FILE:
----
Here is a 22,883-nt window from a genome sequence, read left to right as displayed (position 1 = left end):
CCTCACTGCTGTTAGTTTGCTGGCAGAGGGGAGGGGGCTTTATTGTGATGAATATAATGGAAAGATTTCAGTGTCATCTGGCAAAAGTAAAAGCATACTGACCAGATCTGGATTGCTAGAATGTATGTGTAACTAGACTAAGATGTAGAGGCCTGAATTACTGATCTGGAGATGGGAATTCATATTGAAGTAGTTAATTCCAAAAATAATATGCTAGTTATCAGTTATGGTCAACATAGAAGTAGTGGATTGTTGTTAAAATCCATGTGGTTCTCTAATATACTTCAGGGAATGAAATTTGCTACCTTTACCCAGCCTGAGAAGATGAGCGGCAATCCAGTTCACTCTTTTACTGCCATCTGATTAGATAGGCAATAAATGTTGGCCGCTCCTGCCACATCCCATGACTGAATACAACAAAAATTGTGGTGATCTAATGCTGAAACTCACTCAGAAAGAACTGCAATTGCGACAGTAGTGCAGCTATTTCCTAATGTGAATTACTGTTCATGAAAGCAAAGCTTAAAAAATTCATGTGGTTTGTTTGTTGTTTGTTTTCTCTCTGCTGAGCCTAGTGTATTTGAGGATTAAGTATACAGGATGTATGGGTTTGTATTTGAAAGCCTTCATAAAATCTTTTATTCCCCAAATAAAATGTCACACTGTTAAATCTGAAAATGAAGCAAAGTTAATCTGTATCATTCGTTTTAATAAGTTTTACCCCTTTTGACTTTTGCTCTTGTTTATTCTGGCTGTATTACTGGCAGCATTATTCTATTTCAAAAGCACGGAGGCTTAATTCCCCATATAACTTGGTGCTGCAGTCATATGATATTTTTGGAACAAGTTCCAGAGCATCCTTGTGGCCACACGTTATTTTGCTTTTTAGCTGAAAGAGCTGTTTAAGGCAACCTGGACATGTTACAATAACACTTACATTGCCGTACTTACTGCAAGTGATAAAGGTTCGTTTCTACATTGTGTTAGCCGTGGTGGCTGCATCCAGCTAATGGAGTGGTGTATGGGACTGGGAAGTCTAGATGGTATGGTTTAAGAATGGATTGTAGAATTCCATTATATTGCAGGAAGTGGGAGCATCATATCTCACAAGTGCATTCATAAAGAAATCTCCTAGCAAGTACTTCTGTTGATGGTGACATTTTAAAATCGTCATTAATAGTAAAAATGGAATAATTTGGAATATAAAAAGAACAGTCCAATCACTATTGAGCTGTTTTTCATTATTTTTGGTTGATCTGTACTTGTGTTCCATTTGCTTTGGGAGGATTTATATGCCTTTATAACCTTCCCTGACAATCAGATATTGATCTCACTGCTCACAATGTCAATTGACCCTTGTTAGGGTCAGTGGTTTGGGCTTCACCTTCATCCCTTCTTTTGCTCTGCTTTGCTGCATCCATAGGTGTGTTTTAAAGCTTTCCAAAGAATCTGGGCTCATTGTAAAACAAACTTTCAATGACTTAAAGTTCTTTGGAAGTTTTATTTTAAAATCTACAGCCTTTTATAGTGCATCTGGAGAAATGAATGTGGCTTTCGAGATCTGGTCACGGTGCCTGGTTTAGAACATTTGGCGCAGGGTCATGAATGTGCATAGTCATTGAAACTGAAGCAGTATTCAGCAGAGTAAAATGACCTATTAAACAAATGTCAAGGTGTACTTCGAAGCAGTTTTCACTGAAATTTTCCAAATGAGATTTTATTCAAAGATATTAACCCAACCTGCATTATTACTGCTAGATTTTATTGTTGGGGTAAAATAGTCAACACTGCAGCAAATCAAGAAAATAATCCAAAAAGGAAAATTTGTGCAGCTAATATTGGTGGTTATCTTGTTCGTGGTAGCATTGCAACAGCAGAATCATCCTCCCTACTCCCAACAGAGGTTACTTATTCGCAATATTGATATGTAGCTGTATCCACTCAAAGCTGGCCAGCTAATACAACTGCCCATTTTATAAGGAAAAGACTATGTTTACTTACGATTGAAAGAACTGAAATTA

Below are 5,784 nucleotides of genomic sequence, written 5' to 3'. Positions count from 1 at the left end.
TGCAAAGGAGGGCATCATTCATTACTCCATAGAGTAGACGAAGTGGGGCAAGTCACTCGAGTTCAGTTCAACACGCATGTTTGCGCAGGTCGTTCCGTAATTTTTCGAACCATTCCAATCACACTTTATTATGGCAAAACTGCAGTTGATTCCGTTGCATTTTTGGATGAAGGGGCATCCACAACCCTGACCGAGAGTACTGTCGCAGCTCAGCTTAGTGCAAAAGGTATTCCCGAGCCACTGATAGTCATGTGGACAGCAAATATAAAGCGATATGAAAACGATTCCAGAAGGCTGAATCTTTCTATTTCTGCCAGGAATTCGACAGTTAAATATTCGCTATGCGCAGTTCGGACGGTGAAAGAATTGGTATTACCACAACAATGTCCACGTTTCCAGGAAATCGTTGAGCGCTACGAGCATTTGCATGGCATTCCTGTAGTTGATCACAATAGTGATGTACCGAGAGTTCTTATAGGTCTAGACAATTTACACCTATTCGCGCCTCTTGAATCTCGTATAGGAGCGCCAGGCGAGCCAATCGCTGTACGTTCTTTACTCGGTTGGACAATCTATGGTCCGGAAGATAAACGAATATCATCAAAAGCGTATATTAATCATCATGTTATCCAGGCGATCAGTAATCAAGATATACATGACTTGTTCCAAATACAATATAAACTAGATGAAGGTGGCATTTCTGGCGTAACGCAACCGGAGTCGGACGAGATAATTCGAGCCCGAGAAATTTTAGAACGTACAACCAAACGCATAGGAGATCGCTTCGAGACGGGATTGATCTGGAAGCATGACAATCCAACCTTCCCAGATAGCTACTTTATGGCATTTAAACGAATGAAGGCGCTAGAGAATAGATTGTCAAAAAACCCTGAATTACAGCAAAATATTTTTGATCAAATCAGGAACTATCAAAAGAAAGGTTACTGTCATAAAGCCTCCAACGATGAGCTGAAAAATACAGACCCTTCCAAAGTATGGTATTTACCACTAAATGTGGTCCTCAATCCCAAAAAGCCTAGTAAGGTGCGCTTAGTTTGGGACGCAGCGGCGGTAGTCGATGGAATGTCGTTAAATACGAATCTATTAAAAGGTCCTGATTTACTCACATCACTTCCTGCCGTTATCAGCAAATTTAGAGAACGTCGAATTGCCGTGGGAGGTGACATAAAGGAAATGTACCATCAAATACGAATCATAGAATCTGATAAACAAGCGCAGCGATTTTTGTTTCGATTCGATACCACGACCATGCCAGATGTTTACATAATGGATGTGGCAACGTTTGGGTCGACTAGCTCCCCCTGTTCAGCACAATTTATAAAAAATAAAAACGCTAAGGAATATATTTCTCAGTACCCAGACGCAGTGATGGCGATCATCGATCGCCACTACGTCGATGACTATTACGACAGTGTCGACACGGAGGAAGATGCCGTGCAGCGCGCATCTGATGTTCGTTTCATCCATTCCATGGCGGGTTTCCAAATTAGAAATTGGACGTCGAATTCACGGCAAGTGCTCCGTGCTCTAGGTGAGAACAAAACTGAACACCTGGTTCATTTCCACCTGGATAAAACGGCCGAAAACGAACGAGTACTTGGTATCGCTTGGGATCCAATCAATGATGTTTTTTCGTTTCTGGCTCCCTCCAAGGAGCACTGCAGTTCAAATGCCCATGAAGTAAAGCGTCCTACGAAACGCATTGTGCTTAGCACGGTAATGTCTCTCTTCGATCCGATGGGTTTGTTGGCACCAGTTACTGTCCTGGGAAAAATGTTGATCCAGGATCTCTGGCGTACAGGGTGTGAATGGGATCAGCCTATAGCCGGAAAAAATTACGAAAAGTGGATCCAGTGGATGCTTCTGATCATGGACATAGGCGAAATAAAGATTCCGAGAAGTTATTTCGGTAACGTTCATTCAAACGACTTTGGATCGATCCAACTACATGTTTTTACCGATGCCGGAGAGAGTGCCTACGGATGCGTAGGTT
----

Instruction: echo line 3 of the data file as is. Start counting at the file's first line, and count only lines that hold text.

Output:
Below are 5,784 nucleotides of genomic sequence, written 5' to 3'. Positions count from 1 at the left end.